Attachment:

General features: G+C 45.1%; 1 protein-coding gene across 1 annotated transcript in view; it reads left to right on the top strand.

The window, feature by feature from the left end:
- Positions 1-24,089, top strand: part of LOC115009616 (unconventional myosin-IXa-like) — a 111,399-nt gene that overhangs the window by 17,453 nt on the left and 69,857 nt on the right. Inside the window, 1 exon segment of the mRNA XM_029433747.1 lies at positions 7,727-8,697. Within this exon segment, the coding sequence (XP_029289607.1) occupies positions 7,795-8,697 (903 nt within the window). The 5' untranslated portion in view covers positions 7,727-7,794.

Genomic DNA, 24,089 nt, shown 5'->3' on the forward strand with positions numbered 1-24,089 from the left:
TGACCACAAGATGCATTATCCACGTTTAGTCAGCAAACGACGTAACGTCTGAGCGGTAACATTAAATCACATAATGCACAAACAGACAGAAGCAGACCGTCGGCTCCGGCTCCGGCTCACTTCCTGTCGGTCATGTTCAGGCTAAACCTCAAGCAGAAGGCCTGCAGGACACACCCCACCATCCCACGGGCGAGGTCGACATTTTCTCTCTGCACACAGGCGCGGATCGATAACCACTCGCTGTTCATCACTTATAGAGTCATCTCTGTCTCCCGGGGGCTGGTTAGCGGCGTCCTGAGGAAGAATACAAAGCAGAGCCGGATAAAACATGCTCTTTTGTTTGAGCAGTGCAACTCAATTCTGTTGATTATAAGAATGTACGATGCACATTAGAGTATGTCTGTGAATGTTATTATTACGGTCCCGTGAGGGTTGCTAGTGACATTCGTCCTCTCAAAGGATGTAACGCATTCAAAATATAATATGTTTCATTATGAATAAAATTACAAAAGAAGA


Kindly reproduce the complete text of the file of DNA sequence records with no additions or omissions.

General features: G+C 45.1%; 1 protein-coding gene across 1 annotated transcript in view; it reads left to right on the top strand.

The window, feature by feature from the left end:
- Positions 1-24,089, top strand: part of LOC115009616 (unconventional myosin-IXa-like) — a 111,399-nt gene that overhangs the window by 17,453 nt on the left and 69,857 nt on the right. Inside the window, 1 exon segment of the mRNA XM_029433747.1 lies at positions 7,727-8,697. Within this exon segment, the coding sequence (XP_029289607.1) occupies positions 7,795-8,697 (903 nt within the window). The 5' untranslated portion in view covers positions 7,727-7,794.

Genomic DNA, 24,089 nt, shown 5'->3' on the forward strand with positions numbered 1-24,089 from the left:
TGACCACAAGATGCATTATCCACGTTTAGTCAGCAAACGACGTAACGTCTGAGCGGTAACATTAAATCACATAATGCACAAACAGACAGAAGCAGACCGTCGGCTCCGGCTCCGGCTCACTTCCTGTCGGTCATGTTCAGGCTAAACCTCAAGCAGAAGGCCTGCAGGACACACCCCACCATCCCACGGGCGAGGTCGACATTTTCTCTCTGCACACAGGCGCGGATCGATAACCACTCGCTGTTCATCACTTATAGAGTCATCTCTGTCTCCCGGGGGCTGGTTAGCGGCGTCCTGAGGAAGAATACAAAGCAGAGCCGGATAAAACATGCTCTTTTGTTTGAGCAGTGCAACTCAATTCTGTTGATTATAAGAATGTACGATGCACATTAGAGTATGTCTGTGAATGTTATTATTACGGTCCCGTGAGGGTTGCTAGTGACATTCGTCCTCTCAAAGGATGTAACGCATTCAAAATATAATATGTTTCATTATGAATAAAATTACAAAAGAAGA